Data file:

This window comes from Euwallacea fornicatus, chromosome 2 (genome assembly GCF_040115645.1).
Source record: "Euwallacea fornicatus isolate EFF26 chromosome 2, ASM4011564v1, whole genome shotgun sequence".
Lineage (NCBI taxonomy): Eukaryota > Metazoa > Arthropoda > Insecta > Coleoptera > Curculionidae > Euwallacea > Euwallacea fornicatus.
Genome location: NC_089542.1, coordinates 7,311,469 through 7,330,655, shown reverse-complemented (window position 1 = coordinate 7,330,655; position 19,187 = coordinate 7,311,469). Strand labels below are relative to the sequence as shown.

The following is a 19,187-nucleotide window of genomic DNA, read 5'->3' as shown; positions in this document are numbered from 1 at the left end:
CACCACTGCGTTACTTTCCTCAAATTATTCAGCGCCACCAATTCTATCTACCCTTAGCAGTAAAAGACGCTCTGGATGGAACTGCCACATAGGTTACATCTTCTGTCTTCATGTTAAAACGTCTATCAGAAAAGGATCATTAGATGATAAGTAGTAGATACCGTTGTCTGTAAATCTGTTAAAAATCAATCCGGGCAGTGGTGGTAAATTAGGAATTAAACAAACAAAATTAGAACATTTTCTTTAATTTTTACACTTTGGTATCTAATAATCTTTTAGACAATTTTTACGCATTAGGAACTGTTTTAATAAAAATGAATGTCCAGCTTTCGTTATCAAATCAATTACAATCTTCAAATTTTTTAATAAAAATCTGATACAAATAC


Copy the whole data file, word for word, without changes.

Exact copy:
This window comes from Euwallacea fornicatus, chromosome 2 (genome assembly GCF_040115645.1).
Source record: "Euwallacea fornicatus isolate EFF26 chromosome 2, ASM4011564v1, whole genome shotgun sequence".
Lineage (NCBI taxonomy): Eukaryota > Metazoa > Arthropoda > Insecta > Coleoptera > Curculionidae > Euwallacea > Euwallacea fornicatus.
Genome location: NC_089542.1, coordinates 7,311,469 through 7,330,655, shown reverse-complemented (window position 1 = coordinate 7,330,655; position 19,187 = coordinate 7,311,469). Strand labels below are relative to the sequence as shown.

The following is a 19,187-nucleotide window of genomic DNA, read 5'->3' as shown; positions in this document are numbered from 1 at the left end:
CACCACTGCGTTACTTTCCTCAAATTATTCAGCGCCACCAATTCTATCTACCCTTAGCAGTAAAAGACGCTCTGGATGGAACTGCCACATAGGTTACATCTTCTGTCTTCATGTTAAAACGTCTATCAGAAAAGGATCATTAGATGATAAGTAGTAGATACCGTTGTCTGTAAATCTGTTAAAAATCAATCCGGGCAGTGGTGGTAAATTAGGAATTAAACAAACAAAATTAGAACATTTTCTTTAATTTTTACACTTTGGTATCTAATAATCTTTTAGACAATTTTTACGCATTAGGAACTGTTTTAATAAAAATGAATGTCCAGCTTTCGTTATCAAATCAATTACAATCTTCAAATTTTTTAATAAAAATCTGATACAAATAC